by Krista Lamb, Communications Specialist
For Lisa and Alex (not their real names), adopting a child seemed like a natural choice. They had married in their 40s and neither wanted to go through costly and potentially heartbreaking IVF treatments. Alex has older children from his first marriage who live with their mother and, while he remains very close to them, he was eager to have another young child in his home.
The couple, who are of British/Caribbean decent, contacted the Children’s Aid in Peel to look into adoption and quickly began the process. When their son Ian came to live with them in 2011 they were overjoyed. It had taken a few years to find the right match, but the happy couple know that little Ian, who is now a spirited four-year-old, was more than worth the wait. As they describe it, “he’s entwined in our hearts and our family.”
For Priscilla Kwok, a Child Protection Worker in the Adoption Department at CCAS, Lisa and Alex were a great fit for Ian. She had exhausted her options within CCASs pool of potential adoptive families and turned to other CASs to see if they had the right family. CASs often share resources this way, as the focus is not just on finding an available family, but finding the right fit for each child. In this case, Peel CAS had a family that seemed like a good candidate. After her initial research and meetings with the family, Priscilla felt confident that this was the right match. “They were very open, very welcoming,” she says of Lisa and Alex. “They were also sensitive to the birth family – they felt for this family who could not raise Ian.” Lisa is a teacher and both parents had experience with children – they were also comfortable parenting a child with Ian’s needs and shared the same cultural background.
“They are very grounded,” Priscilla explains. “They had realistic expectations. They know that the perfect child does not exist.”
Lisa and Alex were also willing to work with an adoption model that encouraged openness with Ian’s previous family connections. They agreed happily to keep in touch with his biological family by sending photos and updates via the CCAS. They also decided to remain in contact with Ian’s foster family and a foster sister who has since been adopted. For the couple, it is a decision they feel very comfortable with – Ian had lived almost his whole life with his foster mom and sister and they realized that when he moved away he would wonder what happened to them. “He was very close to his foster sister,” says Lisa. “We wanted to preserve that relationship on some level – they had lived together for two and a half years – I think it would have felt very wrong to us not to continue communication. We include them in our prayers, we speak of them and he speaks to them on the phone. We couldn’t cut him off from that.”
The family also uses Skype to communicate regularly and has visited with Ian’s foster mom and sister, as well as exchanging gifts during the holidays. They plan to continue that communication for as long as it feels right to do so. They know that not every adoptive parent chooses to have that relationship with foster parents, but they are also aware that children who have been through closed, secretive adoptions sometimes feel unhappy when they are finally told about their adoption. The couple was uncomfortable with that closed model of adoption. “We talk openly about his life and the process we went through to adopt him. It’s private, but it’s not a secret,” says Lisa. The family even keeps a copy of Ian’s lifebook, which chronicles his life before adoption, on the coffee table so that he can access it and go through it all the time. Their worker, Priscilla, see this as a positive. “That is helpful for him to bridge the connection from his past to his new home,” she says.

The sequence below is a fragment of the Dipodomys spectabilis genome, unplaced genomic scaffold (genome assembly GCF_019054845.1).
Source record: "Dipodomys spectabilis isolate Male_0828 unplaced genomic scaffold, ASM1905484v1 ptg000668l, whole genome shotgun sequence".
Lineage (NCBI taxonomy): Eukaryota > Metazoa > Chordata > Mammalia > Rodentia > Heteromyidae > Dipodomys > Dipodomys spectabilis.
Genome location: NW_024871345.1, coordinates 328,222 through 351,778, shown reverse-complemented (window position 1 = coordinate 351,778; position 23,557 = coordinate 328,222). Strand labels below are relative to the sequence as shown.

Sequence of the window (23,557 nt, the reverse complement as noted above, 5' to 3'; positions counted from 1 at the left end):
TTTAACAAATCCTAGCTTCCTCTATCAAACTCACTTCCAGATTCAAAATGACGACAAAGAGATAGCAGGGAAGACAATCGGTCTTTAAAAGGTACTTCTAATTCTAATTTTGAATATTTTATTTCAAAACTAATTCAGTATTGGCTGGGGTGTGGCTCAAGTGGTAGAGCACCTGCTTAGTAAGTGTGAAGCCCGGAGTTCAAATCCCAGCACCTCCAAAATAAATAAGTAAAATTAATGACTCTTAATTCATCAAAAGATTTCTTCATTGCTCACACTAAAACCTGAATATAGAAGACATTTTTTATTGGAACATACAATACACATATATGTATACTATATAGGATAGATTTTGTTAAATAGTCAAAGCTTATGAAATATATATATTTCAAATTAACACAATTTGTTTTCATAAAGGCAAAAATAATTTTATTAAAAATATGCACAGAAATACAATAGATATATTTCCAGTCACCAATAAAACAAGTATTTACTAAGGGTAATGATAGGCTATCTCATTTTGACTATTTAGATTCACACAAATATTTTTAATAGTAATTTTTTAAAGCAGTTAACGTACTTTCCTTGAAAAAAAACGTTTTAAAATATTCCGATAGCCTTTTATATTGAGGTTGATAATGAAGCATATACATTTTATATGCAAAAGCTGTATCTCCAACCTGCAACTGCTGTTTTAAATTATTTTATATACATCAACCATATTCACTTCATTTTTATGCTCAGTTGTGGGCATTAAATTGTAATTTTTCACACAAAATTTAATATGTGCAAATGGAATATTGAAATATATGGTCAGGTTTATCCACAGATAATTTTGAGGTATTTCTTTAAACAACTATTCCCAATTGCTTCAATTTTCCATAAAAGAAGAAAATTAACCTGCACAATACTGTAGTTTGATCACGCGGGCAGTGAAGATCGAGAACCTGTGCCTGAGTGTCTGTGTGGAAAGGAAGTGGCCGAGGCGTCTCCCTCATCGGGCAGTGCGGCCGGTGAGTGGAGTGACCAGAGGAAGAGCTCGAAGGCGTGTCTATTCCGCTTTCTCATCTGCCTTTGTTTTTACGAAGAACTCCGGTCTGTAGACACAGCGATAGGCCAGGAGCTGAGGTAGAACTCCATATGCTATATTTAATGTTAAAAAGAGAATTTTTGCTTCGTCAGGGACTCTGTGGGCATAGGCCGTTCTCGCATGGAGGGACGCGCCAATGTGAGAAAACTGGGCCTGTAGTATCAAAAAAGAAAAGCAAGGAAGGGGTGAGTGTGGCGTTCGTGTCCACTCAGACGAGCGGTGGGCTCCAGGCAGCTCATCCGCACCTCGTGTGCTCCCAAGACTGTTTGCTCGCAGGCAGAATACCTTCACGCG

Openness arrangements are increasing in the child welfare sector as awareness of the potential benefits of expanding the concept of family to include the child’s past connections are understood. Openness is not the same as an open adoption and does not always include regular face-to-face contact with the birth family, but may involve continued contact with relatives such as grandparents, siblings or other members of the birth family to a degree with which everyone is comfortable. Currently, openness arrangements are determined on a case by case basis by our staff, who consider the individual needs of each child and family.
For Lisa and Alex, their main focus right now is on raising Ian to be a healthy and happy young man. They relish their new role as parents to a young child and continue to have a supportive relationship with their CCAS and Peel social workers. “We would recommend to others that they go through a CAS to adopt,” says Alex.
This family is happy that they did.